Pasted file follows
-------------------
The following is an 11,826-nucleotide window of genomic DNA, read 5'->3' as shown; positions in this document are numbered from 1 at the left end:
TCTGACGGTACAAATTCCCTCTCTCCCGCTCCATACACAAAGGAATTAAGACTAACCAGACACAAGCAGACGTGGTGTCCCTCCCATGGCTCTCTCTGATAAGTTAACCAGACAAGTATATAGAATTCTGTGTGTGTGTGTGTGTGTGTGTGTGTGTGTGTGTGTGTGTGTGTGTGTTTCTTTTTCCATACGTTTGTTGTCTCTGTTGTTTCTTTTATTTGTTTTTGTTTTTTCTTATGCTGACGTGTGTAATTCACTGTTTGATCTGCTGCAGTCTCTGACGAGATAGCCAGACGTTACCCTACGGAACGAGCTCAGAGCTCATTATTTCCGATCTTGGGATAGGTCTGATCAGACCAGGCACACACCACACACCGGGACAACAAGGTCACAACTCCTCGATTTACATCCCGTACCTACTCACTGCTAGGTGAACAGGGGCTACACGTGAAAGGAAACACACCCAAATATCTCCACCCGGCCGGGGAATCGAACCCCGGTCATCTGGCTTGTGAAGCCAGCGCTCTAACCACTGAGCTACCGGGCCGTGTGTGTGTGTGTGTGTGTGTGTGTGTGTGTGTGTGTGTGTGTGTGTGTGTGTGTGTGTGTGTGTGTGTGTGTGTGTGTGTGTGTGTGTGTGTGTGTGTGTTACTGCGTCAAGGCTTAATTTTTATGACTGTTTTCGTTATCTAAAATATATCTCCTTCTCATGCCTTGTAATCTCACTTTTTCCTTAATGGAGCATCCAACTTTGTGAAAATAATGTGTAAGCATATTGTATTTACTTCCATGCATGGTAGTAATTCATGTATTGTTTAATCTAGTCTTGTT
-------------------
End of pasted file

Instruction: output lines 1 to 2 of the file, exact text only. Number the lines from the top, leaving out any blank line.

The following is an 11,826-nucleotide window of genomic DNA, read 5'->3' as shown; positions in this document are numbered from 1 at the left end:
TCTGACGGTACAAATTCCCTCTCTCCCGCTCCATACACAAAGGAATTAAGACTAACCAGACACAAGCAGACGTGGTGTCCCTCCCATGGCTCTCTCTGATAAGTTAACCAGACAAGTATATAGAATTCTGTGTGTGTGTGTGTGTGTGTGTGTGTGTGTGTGTGTGTGTGTGTGTGTTTCTTTTTCCATACGTTTGTTGTCTCTGTTGTTTCTTTTATTTGTTTTTGTTTTTTCTTATGCTGACGTGTGTAATTCACTGTTTGATCTGCTGCAGTCTCTGACGAGATAGCCAGACGTTACCCTACGGAACGAGCTCAGAGCTCATTATTTCCGATCTTGGGATAGGTCTGATCAGACCAGGCACACACCACACACCGGGACAACAAGGTCACAACTCCTCGATTTACATCCCGTACCTACTCACTGCTAGGTGAACAGGGGCTACACGTGAAAGGAAACACACCCAAATATCTCCACCCGGCCGGGGAATCGAACCCCGGTCATCTGGCTTGTGAAGCCAGCGCTCTAACCACTGAGCTACCGGGCCGTGTGTGTGTGTGTGTGTGTGTGTGTGTGTGTGTGTGTGTGTGTGTGTGTGTGTGTGTGTGTGTGTGTGTGTGTGTGTGTGTGTGTGTGTGTGTGTGTGTGTTACTGCGTCAAGGCTTAATTTTTATGACTGTTTTCGTTATCTAAAATATATCTCCTTCTCATGCCTTGTAATCTCACTTTTTCCTTAATGGAGCATCCAACTTTGTGAAAATAATGTGTAAGCATATTGTATTTACTTCCATGCATGGTAGTAATTCATGTATTGTTTAATCTAGTCTTGTT